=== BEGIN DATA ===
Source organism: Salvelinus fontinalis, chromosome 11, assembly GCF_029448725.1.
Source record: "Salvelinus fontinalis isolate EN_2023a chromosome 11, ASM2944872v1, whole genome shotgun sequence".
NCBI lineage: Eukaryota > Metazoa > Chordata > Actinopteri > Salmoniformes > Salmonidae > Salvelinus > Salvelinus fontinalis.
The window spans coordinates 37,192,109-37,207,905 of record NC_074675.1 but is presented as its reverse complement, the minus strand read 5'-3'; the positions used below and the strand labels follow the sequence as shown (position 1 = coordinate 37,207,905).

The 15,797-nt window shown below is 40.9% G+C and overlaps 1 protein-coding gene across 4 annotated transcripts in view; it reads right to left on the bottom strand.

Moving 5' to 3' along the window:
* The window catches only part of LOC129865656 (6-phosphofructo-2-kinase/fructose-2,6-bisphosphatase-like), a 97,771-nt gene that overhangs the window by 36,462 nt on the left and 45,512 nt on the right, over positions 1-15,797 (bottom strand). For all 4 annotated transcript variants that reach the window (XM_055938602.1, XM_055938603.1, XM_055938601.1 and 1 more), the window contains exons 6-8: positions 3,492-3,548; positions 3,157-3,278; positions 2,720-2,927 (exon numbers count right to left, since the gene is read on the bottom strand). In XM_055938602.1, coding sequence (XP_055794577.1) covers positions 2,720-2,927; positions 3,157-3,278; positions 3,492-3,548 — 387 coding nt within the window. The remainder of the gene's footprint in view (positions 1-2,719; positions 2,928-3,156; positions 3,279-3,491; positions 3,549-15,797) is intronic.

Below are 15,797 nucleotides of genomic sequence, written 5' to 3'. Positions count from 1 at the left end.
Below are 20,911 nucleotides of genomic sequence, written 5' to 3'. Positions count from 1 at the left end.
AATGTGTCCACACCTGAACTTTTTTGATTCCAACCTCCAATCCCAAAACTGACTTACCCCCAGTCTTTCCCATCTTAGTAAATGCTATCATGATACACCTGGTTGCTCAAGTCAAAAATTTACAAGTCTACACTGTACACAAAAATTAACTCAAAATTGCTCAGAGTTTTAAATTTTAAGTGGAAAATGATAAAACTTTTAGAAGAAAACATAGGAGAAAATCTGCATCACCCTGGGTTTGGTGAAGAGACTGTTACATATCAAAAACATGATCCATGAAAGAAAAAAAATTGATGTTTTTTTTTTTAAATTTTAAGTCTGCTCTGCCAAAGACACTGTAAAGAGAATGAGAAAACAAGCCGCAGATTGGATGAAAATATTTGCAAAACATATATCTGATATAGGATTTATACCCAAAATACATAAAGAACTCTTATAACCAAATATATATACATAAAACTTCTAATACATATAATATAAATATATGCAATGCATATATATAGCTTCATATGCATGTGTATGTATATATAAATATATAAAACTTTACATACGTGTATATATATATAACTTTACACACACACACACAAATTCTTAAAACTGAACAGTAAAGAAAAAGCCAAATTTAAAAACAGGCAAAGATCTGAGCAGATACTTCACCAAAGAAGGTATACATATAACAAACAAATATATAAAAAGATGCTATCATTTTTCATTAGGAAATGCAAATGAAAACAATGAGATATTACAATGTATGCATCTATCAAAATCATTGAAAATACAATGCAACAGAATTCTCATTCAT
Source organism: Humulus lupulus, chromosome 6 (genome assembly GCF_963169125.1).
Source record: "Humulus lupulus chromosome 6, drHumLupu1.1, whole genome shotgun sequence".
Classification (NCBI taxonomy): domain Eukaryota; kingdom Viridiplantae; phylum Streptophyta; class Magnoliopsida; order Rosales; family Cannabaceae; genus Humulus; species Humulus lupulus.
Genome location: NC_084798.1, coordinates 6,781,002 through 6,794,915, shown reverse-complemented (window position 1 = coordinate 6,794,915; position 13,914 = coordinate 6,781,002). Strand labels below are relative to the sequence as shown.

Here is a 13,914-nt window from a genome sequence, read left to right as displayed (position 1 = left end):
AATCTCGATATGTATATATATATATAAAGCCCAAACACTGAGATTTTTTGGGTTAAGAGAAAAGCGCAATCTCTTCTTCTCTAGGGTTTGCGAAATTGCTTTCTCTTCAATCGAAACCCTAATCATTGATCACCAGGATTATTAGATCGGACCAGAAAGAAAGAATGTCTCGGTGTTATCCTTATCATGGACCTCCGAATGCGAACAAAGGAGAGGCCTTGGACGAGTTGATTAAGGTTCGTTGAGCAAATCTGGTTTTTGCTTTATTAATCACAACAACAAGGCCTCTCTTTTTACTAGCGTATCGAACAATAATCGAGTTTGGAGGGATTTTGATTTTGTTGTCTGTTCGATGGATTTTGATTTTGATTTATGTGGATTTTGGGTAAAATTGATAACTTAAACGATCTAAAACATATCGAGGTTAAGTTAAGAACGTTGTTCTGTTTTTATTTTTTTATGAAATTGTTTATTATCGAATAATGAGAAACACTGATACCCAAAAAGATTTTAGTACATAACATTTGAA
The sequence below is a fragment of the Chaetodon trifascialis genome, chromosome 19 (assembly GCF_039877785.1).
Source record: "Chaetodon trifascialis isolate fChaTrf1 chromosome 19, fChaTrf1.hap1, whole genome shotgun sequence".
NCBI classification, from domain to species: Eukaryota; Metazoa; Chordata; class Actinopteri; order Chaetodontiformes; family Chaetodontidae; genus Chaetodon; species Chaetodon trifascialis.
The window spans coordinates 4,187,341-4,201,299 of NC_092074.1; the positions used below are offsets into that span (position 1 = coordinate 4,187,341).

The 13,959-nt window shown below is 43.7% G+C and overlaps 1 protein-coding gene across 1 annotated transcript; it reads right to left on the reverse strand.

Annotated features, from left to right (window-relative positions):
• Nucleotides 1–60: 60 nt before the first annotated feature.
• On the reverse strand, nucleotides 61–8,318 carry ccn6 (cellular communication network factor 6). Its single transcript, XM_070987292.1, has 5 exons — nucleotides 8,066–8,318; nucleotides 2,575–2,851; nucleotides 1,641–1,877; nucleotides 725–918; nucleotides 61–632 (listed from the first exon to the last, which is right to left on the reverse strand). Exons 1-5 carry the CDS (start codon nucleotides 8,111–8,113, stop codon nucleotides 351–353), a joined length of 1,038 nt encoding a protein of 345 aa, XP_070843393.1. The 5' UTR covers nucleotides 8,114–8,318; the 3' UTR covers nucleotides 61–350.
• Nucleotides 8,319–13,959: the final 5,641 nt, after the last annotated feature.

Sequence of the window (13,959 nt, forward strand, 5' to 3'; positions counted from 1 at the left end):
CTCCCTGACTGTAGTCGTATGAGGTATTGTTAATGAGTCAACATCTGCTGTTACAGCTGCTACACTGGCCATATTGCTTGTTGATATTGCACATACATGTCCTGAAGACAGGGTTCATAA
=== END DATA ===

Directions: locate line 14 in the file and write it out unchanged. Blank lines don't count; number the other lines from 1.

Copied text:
Genome location: NC_084798.1, coordinates 6,781,002 through 6,794,915, shown reverse-complemented (window position 1 = coordinate 6,794,915; position 13,914 = coordinate 6,781,002). Strand labels below are relative to the sequence as shown.